“Mano-a-Mano, literally translated means hand to hand. In piano playing, that can mean combat or competition, but for me it means collaboration and interaction. All three artists, Kuderna, Kamaiko and Lin, represent significant signposts in my own musical journey,” explains Distler. He met William Komaiku at Sarah Lawrence where he attended Komaiku’s chamber music improvisation class. Impressed by the Bay Area keyboard icon playing style --“a big sound yet totally relaxed” -- Distler took private piano classes with him. “Bill freed my hands,” says Distler.
“Jerry Kuderna was the first person who wanted to play my piano music, when I was just starting out, trying to make my way as a composer/pianist. ... A few years later we began to play piano duos, and to spend just one minute in Jerry’s company equals one month of ‘piano camp.”
“When I first asked Jung to play Canto Ostinato outdoors on Cornelia Street for the 2009 Make Music New York event, I hadn’t realized that her catholic repertoire and uncanny virtuosity had not yet extended into new music. Yet she showed up as if she’d been playing Canto forever” says Distler, adding “ I may have encouraged Jung back in her student days, but she’s now the one who keeps me pianistically honest in my upper-middle-
Called “an altogether extraordinary pianist” (Newark Star-Ledger)
All festival performances start at 8:30pm and take place at The Cornelia Street Café, 29 Cornelia Street, New York, NY 10014. $10 music charge plus a one drink minimum. Cash only. For reservations call 212-989-9319.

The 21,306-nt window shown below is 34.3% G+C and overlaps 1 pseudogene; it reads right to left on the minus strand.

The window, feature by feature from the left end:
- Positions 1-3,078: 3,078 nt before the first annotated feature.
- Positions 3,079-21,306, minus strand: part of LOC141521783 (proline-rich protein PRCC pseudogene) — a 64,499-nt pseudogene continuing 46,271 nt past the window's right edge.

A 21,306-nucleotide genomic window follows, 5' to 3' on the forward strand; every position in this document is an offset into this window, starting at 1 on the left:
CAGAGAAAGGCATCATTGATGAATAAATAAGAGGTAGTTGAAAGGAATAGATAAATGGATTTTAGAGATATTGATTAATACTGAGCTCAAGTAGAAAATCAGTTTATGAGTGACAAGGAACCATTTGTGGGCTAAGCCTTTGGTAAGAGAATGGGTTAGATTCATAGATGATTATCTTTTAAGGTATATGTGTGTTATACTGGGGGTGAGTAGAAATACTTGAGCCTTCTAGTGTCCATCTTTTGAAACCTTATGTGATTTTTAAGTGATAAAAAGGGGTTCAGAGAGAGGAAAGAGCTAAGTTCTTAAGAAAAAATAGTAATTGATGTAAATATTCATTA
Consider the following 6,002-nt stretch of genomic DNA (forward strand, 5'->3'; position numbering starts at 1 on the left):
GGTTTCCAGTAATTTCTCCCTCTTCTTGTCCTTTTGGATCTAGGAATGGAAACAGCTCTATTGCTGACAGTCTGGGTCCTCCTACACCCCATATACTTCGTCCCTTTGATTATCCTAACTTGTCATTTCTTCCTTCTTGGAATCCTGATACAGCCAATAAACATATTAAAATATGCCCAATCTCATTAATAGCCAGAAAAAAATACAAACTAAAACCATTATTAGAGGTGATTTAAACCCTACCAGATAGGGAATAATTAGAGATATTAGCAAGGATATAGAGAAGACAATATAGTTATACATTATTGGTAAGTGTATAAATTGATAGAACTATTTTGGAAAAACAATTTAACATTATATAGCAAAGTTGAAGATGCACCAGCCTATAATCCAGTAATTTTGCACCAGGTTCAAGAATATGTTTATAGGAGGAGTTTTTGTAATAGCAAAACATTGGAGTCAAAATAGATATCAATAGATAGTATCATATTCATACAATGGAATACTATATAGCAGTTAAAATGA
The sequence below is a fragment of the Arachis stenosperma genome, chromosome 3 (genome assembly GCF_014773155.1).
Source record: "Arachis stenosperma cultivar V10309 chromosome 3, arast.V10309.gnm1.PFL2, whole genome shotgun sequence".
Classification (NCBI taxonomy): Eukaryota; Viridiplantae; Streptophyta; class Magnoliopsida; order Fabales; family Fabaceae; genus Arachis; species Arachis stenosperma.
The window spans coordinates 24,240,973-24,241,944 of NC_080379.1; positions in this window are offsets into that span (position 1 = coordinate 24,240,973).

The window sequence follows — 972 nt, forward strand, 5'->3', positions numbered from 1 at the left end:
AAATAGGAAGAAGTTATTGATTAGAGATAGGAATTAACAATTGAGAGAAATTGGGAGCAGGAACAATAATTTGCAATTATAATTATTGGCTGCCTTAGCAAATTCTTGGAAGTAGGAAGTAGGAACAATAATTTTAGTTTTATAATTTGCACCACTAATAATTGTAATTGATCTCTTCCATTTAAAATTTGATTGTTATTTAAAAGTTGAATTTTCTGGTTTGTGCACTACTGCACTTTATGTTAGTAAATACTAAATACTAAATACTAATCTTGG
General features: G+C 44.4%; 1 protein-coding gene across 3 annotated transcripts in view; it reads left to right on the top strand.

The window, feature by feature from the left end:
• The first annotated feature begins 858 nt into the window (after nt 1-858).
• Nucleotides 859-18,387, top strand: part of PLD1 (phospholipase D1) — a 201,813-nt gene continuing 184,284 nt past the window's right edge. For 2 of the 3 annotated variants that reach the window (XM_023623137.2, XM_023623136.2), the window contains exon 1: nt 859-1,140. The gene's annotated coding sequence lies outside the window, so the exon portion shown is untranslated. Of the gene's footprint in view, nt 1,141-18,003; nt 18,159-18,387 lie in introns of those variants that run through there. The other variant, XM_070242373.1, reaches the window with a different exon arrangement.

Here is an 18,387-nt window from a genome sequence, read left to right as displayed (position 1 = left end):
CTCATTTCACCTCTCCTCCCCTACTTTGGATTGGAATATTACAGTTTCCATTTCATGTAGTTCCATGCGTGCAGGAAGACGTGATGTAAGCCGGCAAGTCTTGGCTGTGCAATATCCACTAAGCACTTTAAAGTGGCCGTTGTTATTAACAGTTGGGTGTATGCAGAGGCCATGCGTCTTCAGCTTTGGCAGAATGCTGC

More About the Performing Artists:
Jerry Kuderna has premiered works by Milton Babbitt, Claudio Spies, John Selleck, and Robert Helps, many written especially for the pianist. Kuderna recorded Babbitt’s “Phenomena for Soprano and Piano” (with Lynne Webber) for the New World Records historic anthology of American Music series, and more recently Roger Session’s “Third Piano Sonata.”
A favorite soloist with the Berkeley Symphony under Kent Nagano and George Thomson, Kuderna recently performed works by Brewbaker, and Ustvolskaya, plus Elliott Carter’s monumental Piano Concerto (1964-65). Recent solo appearances include Irving Fine memorial concert at Brandeis University recital appearances and a recital celebrating the centennial the Cuban-Spanish composer, Joaquin Nin-Culmell.
William Komaiko's music is cited for “beautiful shifting colors -- like a Calder mobile” (Leighton Kerner, The Village Voice) with pianists comparisons:
Bassist Dick Sarpola’s extensive background recording and performances include collaborations with George Shearing, Mel Torme, Susannah McCorkle, and Peggy Lee among others.
A native of Taiwan, Jung Lin conducted her own orchestral works at age 12, won numerous competitions in her native country, and was featured on Taiwan’s major news program “90 minutes.” At sixteen her symphonic poem, “The Black Wedding” was given its premiere by the Juilliard Symphony under Miguel Harth-Bedoya. A student of American composer David Diamond and the eminent pianist Martin Canin, her music has taken her all over the world. Her recording of Nicolai Medtner’s complete Fairy Tales is scheduled for release from Naxos.
A Yamaha artist, Jed Distler has premiered works by Frederic Rzewski, Lois V. Vierk, Virko Baley, and Wendy Mae Chambers, among others -- many written especially for him. In addition to recent commissions from Jenny Lin, IonSound, and Song in Music, his works have been recorded by Margaret Leng Tan, Guy Livingston, and Quattro Mani, among other New Music luminaries. His new CD, “Meditate with the Masters” (Musical Concepts) was released January of this year.
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